Tuesday, October 2, 2012

2002 Trip: J.W. Wells State Park to Tahquamenon

Sunrise over Green Bay -- Tuesday, October 1, 2002

Our Tuesday travel on October 1, 2002, took us from J.W. Wells State Park along the shore of Lake Michigan all the way up into Michigan's Upper Peninsula. We drove 273 miles that day. The fall colors were streaky; you could drive 40 miles without seeing any bright leaves and in next mile the color would be show stopping.

Cable driven raft on Big Spring

One of our highlights was seeing the Big Spring at Kitchi-ti-Kipi in the Palms Book State Park near Thompson, Michigan, just west of Manistique. The spring is the size of a large pond and is viewed by looking through the bottom of a raft that is controlled by a handwheel and cables.

Ed, Stan and Val on the raft

The brilliant emerald green of Big Spring is a wonderful surprise that you experience while floating on the raft. Ed ran the handwheel and we all marvelled at the verdant green water and the towering pines on the edge of the spring pond.

Sea mist on the harbor at Grand Marais -- Grand Marais is on the east end
of Pictured Rocks National Lakeshore
We ate lunch in the RV at the Manistique Harbor. The day was overcast so the views of the red lighthouse were not photographic. Then we drove up MI-77 to Grand Marais which is a little town on Lake Superior. This was our first view of Lake Superior and we enjoyed watching loons in the harbor at Grand Marais. The colors were vibrant in some spots along MI-77.

Upper Falls of the Tahquamenon River -- Tuesday, October 1, 2002
By late afternoon we were in Tahquamenon country. This is the country where Ernest Hemingway came to fly fish. The Big Two Hearted River and The Tahquamenon River run through swamps and forests of cedars and hemlocks and pines. There are two falls on the Tahquamenon. The Upper Falls is always spectacular. The river runs a coppery color here due to the tannins in the cedar forests that the river runs through.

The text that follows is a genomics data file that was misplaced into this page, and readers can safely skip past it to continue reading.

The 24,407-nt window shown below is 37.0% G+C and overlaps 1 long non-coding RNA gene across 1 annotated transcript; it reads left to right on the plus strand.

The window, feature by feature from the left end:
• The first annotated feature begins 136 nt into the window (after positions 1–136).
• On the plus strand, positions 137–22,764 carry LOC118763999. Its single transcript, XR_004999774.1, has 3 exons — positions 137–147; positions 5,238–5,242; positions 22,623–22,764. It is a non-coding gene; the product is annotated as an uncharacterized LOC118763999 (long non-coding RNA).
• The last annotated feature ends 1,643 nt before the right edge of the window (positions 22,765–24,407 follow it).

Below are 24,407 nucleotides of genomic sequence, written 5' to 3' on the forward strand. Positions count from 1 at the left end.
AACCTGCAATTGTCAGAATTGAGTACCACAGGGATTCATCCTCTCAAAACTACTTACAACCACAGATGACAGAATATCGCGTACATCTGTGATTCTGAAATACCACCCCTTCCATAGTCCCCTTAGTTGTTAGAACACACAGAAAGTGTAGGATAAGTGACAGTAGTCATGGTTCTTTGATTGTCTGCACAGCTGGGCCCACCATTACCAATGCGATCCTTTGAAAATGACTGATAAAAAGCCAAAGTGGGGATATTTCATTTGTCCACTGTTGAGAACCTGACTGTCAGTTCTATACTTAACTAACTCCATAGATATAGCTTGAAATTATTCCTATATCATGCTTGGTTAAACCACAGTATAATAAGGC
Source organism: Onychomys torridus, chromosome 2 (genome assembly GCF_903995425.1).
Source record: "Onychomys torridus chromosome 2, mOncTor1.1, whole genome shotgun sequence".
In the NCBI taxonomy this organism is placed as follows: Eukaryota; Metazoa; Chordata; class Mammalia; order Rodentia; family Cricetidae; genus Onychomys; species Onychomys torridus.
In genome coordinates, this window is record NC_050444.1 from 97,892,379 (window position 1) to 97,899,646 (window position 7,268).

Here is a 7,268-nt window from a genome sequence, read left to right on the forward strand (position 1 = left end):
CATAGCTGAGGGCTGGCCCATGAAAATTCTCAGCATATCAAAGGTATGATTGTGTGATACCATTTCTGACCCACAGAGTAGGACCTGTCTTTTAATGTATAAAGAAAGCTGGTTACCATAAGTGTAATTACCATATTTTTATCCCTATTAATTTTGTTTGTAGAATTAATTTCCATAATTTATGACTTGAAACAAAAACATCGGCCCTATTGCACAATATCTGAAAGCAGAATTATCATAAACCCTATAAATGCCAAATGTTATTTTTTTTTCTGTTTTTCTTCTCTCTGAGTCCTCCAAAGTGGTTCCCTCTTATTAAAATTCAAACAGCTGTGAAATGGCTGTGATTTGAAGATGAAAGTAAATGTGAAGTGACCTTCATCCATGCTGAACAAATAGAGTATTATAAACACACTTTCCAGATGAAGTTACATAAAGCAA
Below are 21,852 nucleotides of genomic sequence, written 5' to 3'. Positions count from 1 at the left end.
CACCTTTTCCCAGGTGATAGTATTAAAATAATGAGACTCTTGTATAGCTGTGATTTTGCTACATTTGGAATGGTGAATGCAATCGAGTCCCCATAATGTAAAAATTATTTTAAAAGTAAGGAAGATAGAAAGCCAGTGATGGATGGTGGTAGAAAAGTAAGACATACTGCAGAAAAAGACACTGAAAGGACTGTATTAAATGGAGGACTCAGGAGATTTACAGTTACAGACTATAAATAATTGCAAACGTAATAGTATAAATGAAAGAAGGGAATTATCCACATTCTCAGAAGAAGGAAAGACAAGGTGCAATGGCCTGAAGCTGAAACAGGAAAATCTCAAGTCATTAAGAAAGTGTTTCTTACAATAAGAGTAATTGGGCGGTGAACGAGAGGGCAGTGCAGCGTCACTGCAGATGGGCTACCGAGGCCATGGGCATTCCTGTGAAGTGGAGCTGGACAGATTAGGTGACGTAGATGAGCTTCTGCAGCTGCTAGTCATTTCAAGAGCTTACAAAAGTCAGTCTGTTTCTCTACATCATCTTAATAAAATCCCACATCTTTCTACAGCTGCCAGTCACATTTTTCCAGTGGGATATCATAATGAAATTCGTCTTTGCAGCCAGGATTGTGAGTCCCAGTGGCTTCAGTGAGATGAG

We ate dinner at the restaurant at the Falls. Dad enjoyed a pastie, an Upper Peninsula speciality. Pasties are meat, potato and vegetables wrapped in pastry. The Cornish miners who worked the mines in the UP brought pasties to the this country. Val liked the wild rice soup and we all savored the Fruits of the Forest (strawberries, rhubarb, apples, blueberries) pie.

By evening, we were camping at the Tahquamenon Rivermouth Campground in Paradise, Michigan. We were tired. It had been a full day of travel and visiting the natural wonders of the north woods.

Tomorrow's Blog Post: Tahquamenon to Lake Superior Provincial Park, Ontario, Canada

Several more photos from Tuesday, October 1, 2002 travel

Val looking at the spring through the bottom of the raft
A friendly motorcyclist asked if we would like to have our photo taken. "Yes," we said!
Ed, Wanda, Val (Mom), Stan (Dad)
Copyright 2012
Wanda Hayes Eichler
(who is finding it takes much longer to write a travel blog post than a regular Willow blog post)

1 comment:

  1. But the time is worth it, Wanda. This is making me want to visit Michigan. Richard and I HAVE to work on that.

    Love your commentary and photos.